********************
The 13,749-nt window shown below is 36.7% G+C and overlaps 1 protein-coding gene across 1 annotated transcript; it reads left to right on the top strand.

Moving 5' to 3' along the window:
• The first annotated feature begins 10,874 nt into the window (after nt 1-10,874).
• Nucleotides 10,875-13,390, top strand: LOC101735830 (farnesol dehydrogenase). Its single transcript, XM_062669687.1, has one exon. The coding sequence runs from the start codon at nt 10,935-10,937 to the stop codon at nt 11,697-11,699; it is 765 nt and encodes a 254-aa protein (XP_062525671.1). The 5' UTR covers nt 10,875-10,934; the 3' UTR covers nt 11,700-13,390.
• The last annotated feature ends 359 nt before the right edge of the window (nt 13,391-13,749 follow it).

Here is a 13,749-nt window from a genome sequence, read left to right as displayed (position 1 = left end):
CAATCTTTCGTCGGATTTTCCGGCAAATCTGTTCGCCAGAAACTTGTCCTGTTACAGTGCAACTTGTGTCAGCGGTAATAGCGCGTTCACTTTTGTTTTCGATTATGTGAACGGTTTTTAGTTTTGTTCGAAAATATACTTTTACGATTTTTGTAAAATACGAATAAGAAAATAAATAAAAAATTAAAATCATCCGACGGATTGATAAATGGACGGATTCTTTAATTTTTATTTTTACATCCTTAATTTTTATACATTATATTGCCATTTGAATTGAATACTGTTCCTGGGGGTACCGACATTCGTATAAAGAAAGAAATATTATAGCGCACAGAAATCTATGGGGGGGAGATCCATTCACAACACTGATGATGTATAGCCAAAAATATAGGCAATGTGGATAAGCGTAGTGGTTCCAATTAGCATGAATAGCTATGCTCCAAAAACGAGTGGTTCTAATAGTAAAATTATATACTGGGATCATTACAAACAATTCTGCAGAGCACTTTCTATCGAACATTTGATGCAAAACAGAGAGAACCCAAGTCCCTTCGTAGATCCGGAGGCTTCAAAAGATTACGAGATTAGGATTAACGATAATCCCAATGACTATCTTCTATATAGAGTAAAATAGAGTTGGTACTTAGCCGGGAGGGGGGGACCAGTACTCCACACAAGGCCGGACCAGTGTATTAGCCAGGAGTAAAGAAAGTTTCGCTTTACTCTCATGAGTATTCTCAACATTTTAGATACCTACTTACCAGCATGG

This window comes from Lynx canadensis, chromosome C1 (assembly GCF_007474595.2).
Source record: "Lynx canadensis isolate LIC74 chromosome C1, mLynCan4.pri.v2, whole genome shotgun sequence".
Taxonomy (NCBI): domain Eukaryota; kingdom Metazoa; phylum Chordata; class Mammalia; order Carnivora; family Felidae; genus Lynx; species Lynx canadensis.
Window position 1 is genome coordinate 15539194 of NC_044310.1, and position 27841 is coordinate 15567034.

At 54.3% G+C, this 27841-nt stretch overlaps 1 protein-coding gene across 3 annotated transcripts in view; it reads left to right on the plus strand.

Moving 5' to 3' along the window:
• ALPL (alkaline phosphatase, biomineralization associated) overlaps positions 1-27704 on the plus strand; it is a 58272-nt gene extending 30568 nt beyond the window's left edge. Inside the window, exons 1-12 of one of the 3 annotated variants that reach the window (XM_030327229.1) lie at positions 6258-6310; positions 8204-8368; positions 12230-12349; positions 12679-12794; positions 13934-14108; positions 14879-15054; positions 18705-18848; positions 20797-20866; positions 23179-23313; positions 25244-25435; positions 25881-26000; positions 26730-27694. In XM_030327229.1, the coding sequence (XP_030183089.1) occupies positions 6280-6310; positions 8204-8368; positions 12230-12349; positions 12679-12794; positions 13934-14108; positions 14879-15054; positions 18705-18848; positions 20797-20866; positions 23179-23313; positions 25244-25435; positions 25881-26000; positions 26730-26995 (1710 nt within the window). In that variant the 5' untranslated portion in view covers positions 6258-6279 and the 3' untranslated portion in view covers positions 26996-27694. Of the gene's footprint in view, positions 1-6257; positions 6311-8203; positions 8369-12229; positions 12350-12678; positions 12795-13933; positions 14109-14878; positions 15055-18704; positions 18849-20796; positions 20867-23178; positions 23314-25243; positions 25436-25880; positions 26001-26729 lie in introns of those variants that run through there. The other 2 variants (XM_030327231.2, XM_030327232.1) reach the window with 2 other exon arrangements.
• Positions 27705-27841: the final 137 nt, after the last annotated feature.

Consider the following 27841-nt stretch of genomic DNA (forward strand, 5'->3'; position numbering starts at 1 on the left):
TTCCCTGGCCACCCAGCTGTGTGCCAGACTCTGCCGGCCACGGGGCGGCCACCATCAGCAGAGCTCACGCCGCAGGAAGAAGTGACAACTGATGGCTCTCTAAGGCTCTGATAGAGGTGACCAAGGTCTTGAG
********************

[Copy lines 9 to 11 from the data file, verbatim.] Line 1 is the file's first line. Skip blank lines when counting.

Source record: "Lynx canadensis isolate LIC74 chromosome C1, mLynCan4.pri.v2, whole genome shotgun sequence".
Taxonomy (NCBI): domain Eukaryota; kingdom Metazoa; phylum Chordata; class Mammalia; order Carnivora; family Felidae; genus Lynx; species Lynx canadensis.
Window position 1 is genome coordinate 15539194 of NC_044310.1, and position 27841 is coordinate 15567034.